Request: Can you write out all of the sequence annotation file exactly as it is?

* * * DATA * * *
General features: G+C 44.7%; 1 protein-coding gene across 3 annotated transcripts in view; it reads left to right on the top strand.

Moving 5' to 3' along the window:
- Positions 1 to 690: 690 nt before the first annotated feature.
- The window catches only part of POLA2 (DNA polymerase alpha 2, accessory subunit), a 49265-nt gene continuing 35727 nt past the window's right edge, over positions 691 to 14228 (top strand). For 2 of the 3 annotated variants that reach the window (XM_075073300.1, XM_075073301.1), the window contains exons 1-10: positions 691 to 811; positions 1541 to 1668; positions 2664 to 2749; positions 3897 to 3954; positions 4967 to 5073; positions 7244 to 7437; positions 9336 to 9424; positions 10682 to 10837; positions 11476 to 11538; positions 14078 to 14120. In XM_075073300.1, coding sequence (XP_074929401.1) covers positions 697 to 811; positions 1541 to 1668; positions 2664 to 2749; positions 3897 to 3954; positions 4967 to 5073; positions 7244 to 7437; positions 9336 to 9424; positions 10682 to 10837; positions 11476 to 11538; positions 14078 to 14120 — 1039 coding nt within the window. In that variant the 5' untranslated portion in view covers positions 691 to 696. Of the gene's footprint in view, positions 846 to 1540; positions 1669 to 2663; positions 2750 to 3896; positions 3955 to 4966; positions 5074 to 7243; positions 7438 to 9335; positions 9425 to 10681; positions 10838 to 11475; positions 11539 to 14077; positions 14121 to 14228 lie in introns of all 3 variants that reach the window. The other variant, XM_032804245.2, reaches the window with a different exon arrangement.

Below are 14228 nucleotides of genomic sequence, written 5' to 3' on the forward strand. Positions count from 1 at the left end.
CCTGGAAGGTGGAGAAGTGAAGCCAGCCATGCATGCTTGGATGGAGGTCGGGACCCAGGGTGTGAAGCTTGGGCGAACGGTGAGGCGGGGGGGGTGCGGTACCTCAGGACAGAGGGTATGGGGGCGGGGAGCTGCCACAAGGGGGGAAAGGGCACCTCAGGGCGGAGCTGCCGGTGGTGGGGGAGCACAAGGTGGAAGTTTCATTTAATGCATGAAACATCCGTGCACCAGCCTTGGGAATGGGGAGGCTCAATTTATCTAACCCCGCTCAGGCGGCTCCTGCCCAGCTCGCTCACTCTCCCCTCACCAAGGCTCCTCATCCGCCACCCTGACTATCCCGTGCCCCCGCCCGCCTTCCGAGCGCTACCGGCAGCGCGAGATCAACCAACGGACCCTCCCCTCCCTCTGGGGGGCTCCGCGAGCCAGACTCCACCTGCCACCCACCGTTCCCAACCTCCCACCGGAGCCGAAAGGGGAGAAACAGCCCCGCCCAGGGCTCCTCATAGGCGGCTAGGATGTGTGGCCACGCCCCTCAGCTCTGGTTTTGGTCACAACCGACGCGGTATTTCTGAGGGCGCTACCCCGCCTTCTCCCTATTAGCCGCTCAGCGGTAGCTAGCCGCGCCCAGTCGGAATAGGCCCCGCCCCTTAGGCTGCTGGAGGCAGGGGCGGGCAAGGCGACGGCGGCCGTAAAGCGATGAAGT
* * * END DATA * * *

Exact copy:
General features: G+C 44.7%; 1 protein-coding gene across 3 annotated transcripts in view; it reads left to right on the top strand.

Moving 5' to 3' along the window:
- Positions 1 to 690: 690 nt before the first annotated feature.
- The window catches only part of POLA2 (DNA polymerase alpha 2, accessory subunit), a 49265-nt gene continuing 35727 nt past the window's right edge, over positions 691 to 14228 (top strand). For 2 of the 3 annotated variants that reach the window (XM_075073300.1, XM_075073301.1), the window contains exons 1-10: positions 691 to 811; positions 1541 to 1668; positions 2664 to 2749; positions 3897 to 3954; positions 4967 to 5073; positions 7244 to 7437; positions 9336 to 9424; positions 10682 to 10837; positions 11476 to 11538; positions 14078 to 14120. In XM_075073300.1, coding sequence (XP_074929401.1) covers positions 697 to 811; positions 1541 to 1668; positions 2664 to 2749; positions 3897 to 3954; positions 4967 to 5073; positions 7244 to 7437; positions 9336 to 9424; positions 10682 to 10837; positions 11476 to 11538; positions 14078 to 14120 — 1039 coding nt within the window. In that variant the 5' untranslated portion in view covers positions 691 to 696. Of the gene's footprint in view, positions 846 to 1540; positions 1669 to 2663; positions 2750 to 3896; positions 3955 to 4966; positions 5074 to 7243; positions 7438 to 9335; positions 9425 to 10681; positions 10838 to 11475; positions 11539 to 14077; positions 14121 to 14228 lie in introns of all 3 variants that reach the window. The other variant, XM_032804245.2, reaches the window with a different exon arrangement.

Below are 14228 nucleotides of genomic sequence, written 5' to 3' on the forward strand. Positions count from 1 at the left end.
CCTGGAAGGTGGAGAAGTGAAGCCAGCCATGCATGCTTGGATGGAGGTCGGGACCCAGGGTGTGAAGCTTGGGCGAACGGTGAGGCGGGGGGGGTGCGGTACCTCAGGACAGAGGGTATGGGGGCGGGGAGCTGCCACAAGGGGGGAAAGGGCACCTCAGGGCGGAGCTGCCGGTGGTGGGGGAGCACAAGGTGGAAGTTTCATTTAATGCATGAAACATCCGTGCACCAGCCTTGGGAATGGGGAGGCTCAATTTATCTAACCCCGCTCAGGCGGCTCCTGCCCAGCTCGCTCACTCTCCCCTCACCAAGGCTCCTCATCCGCCACCCTGACTATCCCGTGCCCCCGCCCGCCTTCCGAGCGCTACCGGCAGCGCGAGATCAACCAACGGACCCTCCCCTCCCTCTGGGGGGCTCCGCGAGCCAGACTCCACCTGCCACCCACCGTTCCCAACCTCCCACCGGAGCCGAAAGGGGAGAAACAGCCCCGCCCAGGGCTCCTCATAGGCGGCTAGGATGTGTGGCCACGCCCCTCAGCTCTGGTTTTGGTCACAACCGACGCGGTATTTCTGAGGGCGCTACCCCGCCTTCTCCCTATTAGCCGCTCAGCGGTAGCTAGCCGCGCCCAGTCGGAATAGGCCCCGCCCCTTAGGCTGCTGGAGGCAGGGGCGGGCAAGGCGACGGCGGCCGTAAAGCGATGAAGT